The Model

Our power house for the site is our model (application->models->short_url_model.php). The model has two functions:

  1. Store the long URL -this validates the input from the user, inserts the long URL into the database, masks the ID of the record and returns it to the controller.
  2. Retrive the long URL – decodes the ID and searches the database for the ID and if it cannot be found return the 404 link.
<?php

class Short_url_model extends CI_Model {

    function store_long_url()
    {
    	$this->form_validation->set_rules('url', 'URL', 'trim|prep_url|required|min_length[5]|max_length[250]|xss_clean');
    	if($this->form_validation->run())
    	{
    		$this->db->insert('urls', array('long_url'=>$this->input->post('url')));
    		return str_replace('=','-', base64_encode($this->db->insert_id()));
    	}
    }

    function get_long_url($shorty='')
    {
    	$query=$this->db->get_where('urls', array('id'=> base64_decode(str_replace('-','=', $shorty))));
    	if($query->num_rows()>0)
    	{
    		foreach ($query->result() as $row)
			{
			    return $row->long_url;
			}
    	}
    	return '/error_404';
    }

}

The View

To display the App to the world we have our view:

<!DOCTYPE html>
<!--[if lt IE 7 ]> <html lang="en" class="no-js ie6"> <![endif]-->
<!--[if IE 7 ]>    <html lang="en" class="no-js ie7"> <![endif]-->
<!--[if IE 8 ]>    <html lang="en" class="no-js ie8"> <![endif]-->
<!--[if IE 9 ]>    <html lang="en" class="no-js ie9"> <![endif]-->
<!--[if (gt IE 9)|!(IE)]><!--> <html lang="en" class="no-js"> <!--<![endif]-->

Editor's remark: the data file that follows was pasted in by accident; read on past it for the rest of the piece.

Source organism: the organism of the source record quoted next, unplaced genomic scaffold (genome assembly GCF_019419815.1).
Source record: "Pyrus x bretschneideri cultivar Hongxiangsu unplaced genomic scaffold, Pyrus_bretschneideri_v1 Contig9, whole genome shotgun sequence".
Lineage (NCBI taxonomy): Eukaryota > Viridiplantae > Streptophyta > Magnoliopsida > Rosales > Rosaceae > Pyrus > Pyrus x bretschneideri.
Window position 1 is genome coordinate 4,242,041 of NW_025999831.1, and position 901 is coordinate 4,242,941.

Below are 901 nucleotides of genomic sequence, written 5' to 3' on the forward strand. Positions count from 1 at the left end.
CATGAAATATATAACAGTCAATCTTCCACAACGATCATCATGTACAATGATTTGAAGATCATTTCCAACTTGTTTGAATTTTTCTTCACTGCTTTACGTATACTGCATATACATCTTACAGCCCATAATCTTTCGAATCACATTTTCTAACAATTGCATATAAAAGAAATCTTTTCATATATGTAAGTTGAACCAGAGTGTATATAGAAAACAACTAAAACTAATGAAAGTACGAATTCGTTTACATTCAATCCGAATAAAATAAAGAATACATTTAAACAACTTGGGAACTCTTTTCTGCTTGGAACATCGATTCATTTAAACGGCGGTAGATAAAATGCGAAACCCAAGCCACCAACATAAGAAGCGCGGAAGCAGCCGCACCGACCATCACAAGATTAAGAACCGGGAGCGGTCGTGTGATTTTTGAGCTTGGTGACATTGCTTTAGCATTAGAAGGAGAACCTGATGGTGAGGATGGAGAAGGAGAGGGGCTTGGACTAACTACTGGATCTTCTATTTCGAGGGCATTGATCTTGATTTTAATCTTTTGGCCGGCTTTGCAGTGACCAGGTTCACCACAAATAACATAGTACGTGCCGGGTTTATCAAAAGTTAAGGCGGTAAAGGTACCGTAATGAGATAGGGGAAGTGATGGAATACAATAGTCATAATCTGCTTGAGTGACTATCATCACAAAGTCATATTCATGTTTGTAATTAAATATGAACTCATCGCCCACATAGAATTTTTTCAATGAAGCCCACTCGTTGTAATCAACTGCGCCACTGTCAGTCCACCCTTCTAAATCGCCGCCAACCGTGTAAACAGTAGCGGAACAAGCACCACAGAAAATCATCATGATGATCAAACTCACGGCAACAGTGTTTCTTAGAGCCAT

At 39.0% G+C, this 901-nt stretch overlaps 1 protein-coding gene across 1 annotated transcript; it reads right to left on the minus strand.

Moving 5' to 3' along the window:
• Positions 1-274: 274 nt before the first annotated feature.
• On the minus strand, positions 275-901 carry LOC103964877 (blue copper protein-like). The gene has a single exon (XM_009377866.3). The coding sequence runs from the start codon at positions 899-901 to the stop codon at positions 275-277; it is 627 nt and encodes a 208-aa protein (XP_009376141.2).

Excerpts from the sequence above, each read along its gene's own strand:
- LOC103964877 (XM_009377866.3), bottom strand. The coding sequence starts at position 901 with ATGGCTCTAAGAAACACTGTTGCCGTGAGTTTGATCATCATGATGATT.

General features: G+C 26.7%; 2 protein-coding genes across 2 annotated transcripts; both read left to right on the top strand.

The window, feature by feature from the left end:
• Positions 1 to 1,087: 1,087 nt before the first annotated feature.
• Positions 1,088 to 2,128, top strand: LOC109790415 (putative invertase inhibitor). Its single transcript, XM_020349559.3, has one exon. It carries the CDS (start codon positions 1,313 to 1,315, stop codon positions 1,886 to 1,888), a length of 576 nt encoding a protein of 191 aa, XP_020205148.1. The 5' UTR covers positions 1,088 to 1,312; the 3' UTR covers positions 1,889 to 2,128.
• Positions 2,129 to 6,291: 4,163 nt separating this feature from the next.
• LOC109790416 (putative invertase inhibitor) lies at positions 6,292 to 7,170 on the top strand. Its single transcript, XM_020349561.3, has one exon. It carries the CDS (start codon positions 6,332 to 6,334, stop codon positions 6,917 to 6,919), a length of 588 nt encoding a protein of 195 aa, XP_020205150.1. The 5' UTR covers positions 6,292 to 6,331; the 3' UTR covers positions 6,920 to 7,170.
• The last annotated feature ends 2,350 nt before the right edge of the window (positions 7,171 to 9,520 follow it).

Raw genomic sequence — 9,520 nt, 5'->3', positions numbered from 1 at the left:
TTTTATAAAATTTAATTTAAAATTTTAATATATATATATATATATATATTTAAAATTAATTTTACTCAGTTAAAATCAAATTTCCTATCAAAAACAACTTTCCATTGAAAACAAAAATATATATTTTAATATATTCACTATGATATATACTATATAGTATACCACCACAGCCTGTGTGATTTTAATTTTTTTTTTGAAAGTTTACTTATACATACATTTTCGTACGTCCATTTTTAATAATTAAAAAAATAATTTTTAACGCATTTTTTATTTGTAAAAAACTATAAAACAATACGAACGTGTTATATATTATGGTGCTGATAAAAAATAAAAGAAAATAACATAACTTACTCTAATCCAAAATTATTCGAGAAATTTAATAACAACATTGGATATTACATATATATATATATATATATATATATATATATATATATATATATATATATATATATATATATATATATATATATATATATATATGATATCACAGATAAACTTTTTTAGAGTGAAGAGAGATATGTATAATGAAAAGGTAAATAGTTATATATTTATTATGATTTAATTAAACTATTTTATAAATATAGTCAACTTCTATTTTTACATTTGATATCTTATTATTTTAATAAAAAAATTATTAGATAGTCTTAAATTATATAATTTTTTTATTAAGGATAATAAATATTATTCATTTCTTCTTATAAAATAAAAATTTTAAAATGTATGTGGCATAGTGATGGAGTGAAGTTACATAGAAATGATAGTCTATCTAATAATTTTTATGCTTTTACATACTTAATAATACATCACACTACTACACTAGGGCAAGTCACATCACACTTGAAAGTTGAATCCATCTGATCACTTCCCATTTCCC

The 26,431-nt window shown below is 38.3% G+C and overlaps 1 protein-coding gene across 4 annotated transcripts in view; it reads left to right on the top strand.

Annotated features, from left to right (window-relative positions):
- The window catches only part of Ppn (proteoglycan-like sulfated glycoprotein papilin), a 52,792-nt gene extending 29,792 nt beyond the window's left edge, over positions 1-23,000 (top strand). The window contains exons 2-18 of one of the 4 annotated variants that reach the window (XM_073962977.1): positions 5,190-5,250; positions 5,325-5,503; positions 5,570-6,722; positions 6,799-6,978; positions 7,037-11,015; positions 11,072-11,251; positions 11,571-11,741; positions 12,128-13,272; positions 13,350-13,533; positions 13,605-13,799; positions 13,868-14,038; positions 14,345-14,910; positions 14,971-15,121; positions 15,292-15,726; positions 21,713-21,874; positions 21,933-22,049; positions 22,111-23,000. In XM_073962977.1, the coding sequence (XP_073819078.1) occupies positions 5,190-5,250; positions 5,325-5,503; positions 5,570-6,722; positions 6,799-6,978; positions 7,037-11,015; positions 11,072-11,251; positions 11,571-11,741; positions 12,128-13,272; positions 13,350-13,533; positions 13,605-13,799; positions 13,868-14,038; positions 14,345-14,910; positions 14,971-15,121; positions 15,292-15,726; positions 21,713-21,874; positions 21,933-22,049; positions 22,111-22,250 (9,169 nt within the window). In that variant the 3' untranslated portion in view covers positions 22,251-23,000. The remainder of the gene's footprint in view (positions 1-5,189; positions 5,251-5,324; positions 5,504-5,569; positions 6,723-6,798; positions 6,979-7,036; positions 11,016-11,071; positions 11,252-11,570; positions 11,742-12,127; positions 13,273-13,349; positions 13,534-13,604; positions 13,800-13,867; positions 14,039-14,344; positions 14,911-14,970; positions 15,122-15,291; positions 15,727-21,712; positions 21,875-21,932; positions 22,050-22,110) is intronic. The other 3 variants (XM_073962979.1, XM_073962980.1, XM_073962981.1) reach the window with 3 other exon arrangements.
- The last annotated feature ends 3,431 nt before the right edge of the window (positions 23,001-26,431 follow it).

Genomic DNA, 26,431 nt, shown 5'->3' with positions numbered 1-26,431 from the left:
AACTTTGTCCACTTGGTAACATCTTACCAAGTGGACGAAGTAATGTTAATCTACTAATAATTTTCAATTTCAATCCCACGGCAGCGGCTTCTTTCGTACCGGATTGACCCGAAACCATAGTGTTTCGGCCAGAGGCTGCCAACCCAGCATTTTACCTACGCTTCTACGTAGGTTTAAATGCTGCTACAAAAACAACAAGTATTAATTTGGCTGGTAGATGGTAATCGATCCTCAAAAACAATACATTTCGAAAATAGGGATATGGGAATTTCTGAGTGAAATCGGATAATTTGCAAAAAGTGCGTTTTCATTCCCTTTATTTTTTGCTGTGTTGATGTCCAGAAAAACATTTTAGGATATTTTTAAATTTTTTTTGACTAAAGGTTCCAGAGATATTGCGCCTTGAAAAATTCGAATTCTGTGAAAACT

<head>
	<meta charset="utf-8">
	<!--[if IE]><![endif]-->
	<meta http-equiv="X-UA-Compatible" content="IE=edge,chrome=1">
	<title></title>
	<meta name="description" content="">
	<meta name="keywords" content="" />
	<meta name="author" content="">
	<meta name="viewport" content="width=device-width; initial-scale=1.0">
	<!-- !CSS -->
	<link rel="stylesheet" href="/css/style.css?v=1">
</head>
<!-- !Body -->
<body>
	<div id="container">
		<h1>URL Shortener</h1>
		<section id="main">
		<?php

$this->load->helper('form');

echo form_open();
echo form_label('URL to Shorten', 'url');
echo form_input('url');
echo form_submit('shorty','Get Shorty');
echo form_close();

if(isset($short_url))
{
	echo '<a href="'.base_url().$short_url.'" target="_blank" class="shorty_url">'.base_url().$short_url.'</a>';
}

if(isset($error))
{
	echo '<div class="errors">'.$error.'</div>';
}
?>

		</section><!-- /main -->

	</div><!--!/#container -->
</body>
</html>

And that is it.

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3 thoughts on “Building a URL Shortener from Scratch Using CodeIgniter

  1. I may be wrong ( not an expert) but encoding with the default php base64_encode function in the model will produce a very large sequence if the number is greater than 4 digits, and for the shortning sake that won’t be good. ex. echo str_replace(‘=’,’-‘, base64_encode(9999)); will produce OTk5OQ–, and the same code with 999999 will produce OTk5OTk5 and so on… We need to assume that the number of URL to be stored could be bigger that 9999, in fact it would go beyond 11 digits, which would produce OTk5OTk5OTk5OTk- as a “short” url. But again.. not an expert.